By Dan Walters
Published: Friday, Sep. 21, 2012 – 12:00 am | Page 3A
When Gov. Jerry Brown and the Legislature fashioned the 2012-13 budget, their evident goal was to persuade voters to finance it by enacting new sales and incomes taxes at the Nov. 6 election.
Toward that end, they decreed that should the tax measure be rejected by voters, automatic triggers would cut spending by $6 billion, all but a fraction of it from education.
Ever since, Brown and other advocates have beseeched voters to pass Proposition 30 to save schools from those cutbacks, including a sharp reduction in the school year.
It is, of course, a form of political extortion, telling voters that if they fail to do what Brown and legislators want, schools will suffer – based on the poll-tested assumption that education is the single most popular thing that government does.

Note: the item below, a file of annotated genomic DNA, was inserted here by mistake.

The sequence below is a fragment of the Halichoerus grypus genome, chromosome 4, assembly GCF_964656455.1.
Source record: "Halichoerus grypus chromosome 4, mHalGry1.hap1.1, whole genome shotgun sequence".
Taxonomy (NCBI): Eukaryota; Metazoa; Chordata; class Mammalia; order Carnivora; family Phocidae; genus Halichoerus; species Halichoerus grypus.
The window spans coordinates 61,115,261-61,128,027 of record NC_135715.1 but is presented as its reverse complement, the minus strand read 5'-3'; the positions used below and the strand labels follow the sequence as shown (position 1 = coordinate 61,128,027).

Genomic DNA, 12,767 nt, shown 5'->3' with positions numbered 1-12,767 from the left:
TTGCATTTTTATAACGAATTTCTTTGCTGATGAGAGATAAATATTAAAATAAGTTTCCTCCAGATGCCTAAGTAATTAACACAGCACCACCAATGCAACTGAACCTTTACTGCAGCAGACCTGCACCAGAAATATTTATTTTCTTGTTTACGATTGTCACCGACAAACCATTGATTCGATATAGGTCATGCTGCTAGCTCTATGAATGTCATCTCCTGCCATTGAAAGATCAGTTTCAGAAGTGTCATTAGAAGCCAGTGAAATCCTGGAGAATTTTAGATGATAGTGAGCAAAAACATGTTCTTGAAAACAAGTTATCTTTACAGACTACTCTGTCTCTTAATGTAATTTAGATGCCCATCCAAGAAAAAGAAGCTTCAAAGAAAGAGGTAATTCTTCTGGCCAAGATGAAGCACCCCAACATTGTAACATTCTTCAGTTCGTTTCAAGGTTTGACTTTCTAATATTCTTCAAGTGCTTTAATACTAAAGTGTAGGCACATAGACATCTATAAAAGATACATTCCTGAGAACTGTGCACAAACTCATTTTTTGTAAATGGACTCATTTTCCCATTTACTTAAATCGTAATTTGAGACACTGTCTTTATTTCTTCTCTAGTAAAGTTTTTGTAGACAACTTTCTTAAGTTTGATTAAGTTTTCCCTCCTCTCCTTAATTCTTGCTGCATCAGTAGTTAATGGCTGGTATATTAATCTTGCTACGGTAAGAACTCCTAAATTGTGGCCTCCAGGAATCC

Had they threatened, instead, to cut welfare or close prisons, the political impact would have been much less because those are much less popular than schools.
So will this ploy work, overcoming voters’ historic reluctance to raise taxes?
Brown has been campaigning vigorously, using the school cut warning. However, two new polls indicate that if anything, support has been drifting downward. Approval is now no better than a 50-50 bet – strongly influenced, it appears, by voters’ sour view of the state’s economy and its politicians.
If it doesn’t work, would Brown, et al., allow the school cuts to take effect, or would they pull back, especially since they’d have the influential “education coalition,” including the California Teachers Association, pushing them to reconsider?
Brown has said that there would be no relief from school cuts because there’s no other money available, and the budget he signed seems to bear that out.
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